In the United States today, more than forty six million Americans are addicted to cigarettes. More people have died due to cigarette smoking than from narcotic drugs, World Wars I and II, and the Vietnam War combined (Bailey 1). The annual death toll for cigarette smoking is more than four-hundred thousand Americans a year, and is the number-one preventable cause of death in the United States. If Americans are aware of the lethal effects of smoking, why is it still so popular? Guy Smith, a Phillip Morris Tobacco Company executive, claims that their research shows that advertising is the top reason people start smoking (Bailey 34). Most people will argue that this is not true because the do not like to be "sold" and do not like to admit advertising affects them. Despite their claims, more Americans buy brand name and heavily advertised products than any other country in the world (Bailey 33). Smoking in the mass media is advertised and portrayed in such a way that it is attractive to the public but does not warn about its harmful effects. The media also targets children and teenagers with cartoon advertisements and by putting them in areas that are attractive you young minds.
Tobacco companies recognize the harmful effects of their products, but deny that their advertisements play any part in creating a desire to smoke. William Hobbs, R.J. Reynolds Tobacco Company Chief Executive Officer, explains, "Advertising played no part in encouraging people to smoke, so therefore I have no responsibility to urge them not to smoke" (Bailey 205). Phillip Morris Tobacco Company uses a "friendly familiarity" ploy to attract smokers and portrays smoking as a socially acceptable practice. In their advertisements, people can be seen laughing and smoking in a crowded restaurant, but Phillip Morris claims they have never created the idea that smoking is a fun or popular thing to do (Bailey 207).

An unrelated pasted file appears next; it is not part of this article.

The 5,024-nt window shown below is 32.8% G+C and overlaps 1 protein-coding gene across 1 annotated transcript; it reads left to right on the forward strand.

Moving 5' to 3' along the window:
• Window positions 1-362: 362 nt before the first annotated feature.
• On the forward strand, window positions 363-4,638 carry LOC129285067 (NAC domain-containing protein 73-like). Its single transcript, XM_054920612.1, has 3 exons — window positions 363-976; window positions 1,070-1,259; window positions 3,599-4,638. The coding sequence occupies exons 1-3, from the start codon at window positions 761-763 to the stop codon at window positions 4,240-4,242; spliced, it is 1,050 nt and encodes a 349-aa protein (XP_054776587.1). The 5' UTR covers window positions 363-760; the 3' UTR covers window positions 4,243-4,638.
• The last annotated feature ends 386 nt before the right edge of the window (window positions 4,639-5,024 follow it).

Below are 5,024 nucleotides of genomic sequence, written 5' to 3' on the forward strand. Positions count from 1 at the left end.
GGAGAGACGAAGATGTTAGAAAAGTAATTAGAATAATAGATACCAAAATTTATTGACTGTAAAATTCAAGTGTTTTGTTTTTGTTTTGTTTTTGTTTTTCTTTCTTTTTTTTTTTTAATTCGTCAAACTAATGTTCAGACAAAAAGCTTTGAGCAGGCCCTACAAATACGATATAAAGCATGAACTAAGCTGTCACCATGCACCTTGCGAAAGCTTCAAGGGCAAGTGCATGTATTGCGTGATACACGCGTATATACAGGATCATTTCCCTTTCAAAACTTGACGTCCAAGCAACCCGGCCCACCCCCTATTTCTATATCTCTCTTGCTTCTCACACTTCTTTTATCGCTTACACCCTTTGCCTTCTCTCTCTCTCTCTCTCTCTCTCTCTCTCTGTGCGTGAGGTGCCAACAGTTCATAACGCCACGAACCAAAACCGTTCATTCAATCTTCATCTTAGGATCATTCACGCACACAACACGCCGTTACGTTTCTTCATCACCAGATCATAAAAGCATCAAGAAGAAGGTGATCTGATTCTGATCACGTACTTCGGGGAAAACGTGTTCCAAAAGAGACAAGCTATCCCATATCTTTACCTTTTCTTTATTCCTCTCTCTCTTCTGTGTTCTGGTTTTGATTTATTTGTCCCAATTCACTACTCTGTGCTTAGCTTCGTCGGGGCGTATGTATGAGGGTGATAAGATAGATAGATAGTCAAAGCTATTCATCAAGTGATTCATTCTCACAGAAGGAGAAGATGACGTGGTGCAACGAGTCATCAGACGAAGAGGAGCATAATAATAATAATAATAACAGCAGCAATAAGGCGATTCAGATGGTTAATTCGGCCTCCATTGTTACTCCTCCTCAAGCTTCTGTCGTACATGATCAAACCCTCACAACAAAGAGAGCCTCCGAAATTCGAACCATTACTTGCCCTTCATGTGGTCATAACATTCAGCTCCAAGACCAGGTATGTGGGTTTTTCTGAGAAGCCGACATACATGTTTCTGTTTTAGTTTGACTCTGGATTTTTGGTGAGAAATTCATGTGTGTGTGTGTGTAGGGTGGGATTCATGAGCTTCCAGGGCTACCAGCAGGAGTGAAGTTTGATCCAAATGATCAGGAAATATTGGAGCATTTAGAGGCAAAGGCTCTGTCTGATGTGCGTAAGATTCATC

A major issue today in tobacco advertisement is the controversy over ads targeting children and teenagers. The two companies under the most fire for their advertisements are Marlboro and Camel. Marlboro uses a fictional "Marlboro Man," while Camel uses a high rolling and sophisticated cartoon character, Joe Camel. Camel has been attacked by several Tobacco-free organizations as a major influence on children. Dr. Lonnia Bristow of the American Medical Association remarks, "To children, cartoon characters mean that the product is harmless, but cigarettes are not harmless. They have to know that their ads are influencing children under ten to begin smoking, but choose not to stop creating them" (Thomas). Researchers have conducted studies that show six year olds recognize Joe Camel as well as they recognize Mickey Mouse. Every industry denies that their advertising goal targets people under twenty-one, and they claim their goal is to simply promote brand switching and brand loyalty (Breo). Jeff Pearlman sums up the attitude of the tobacco and advertising industries by saying, "Is the use of a cartoon character in an ad proof that you are "˜targeting children"˜? If so, what about the Pink Panther selling insulation or Snoopy promoting insurance?" (Bill Clinton...).